Revisiting the Stanford Prison Experiment: a Lesson in the Power of
Situation," by Philip G. Zimbardo. After reviewing the article, provide the following:
A brief introduction and summary of the article
Compare and contrast the 1971 Stanford Prison Experiment with the more current, real-life Abu Ghraib situation.
Although they happened years and miles apart and in totally different circumstances, why did each one result in the practically the same conclusion? In your own opinion, how could the outcomes have been different?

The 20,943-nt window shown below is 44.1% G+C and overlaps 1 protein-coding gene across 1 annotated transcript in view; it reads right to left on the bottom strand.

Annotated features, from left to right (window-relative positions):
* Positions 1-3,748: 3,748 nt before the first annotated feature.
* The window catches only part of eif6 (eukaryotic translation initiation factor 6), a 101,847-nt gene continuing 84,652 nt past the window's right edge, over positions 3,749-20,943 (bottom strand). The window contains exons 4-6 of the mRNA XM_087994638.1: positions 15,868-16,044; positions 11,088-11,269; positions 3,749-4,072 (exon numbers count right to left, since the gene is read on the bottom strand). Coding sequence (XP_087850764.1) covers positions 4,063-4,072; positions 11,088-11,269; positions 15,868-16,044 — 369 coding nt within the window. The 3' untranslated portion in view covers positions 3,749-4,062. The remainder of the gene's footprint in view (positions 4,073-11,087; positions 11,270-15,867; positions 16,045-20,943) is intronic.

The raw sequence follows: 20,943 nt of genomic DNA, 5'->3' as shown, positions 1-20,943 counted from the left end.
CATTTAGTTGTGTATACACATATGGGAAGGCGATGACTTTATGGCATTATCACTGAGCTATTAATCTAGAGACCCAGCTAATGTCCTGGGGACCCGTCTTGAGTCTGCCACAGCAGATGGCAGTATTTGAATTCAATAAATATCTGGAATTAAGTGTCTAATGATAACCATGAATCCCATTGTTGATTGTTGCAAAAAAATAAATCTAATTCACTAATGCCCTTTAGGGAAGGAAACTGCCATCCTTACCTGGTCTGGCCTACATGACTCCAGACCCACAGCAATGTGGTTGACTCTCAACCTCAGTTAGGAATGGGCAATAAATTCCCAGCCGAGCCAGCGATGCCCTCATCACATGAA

The article focuses upon the Stanford Prison Experiment through the prism of how it currently relates to society in general and the Abu Ghraib prison in Iraq specifically. The author discusses how psychological effects of becoming a prisoner or prison guard affect the social power of groups and have the potential to turn good people bad. He explicitly discusses the famous social experiment conducted by him while at Stanford and how it has many correlations to the Abu Ghraib fiasco.
Analysis of the data, including discussion of its significance and relevance to criminal justice:
- This study is significant for ...
A summary of the Stanford Prison Experiment is provided. The data is analyzed.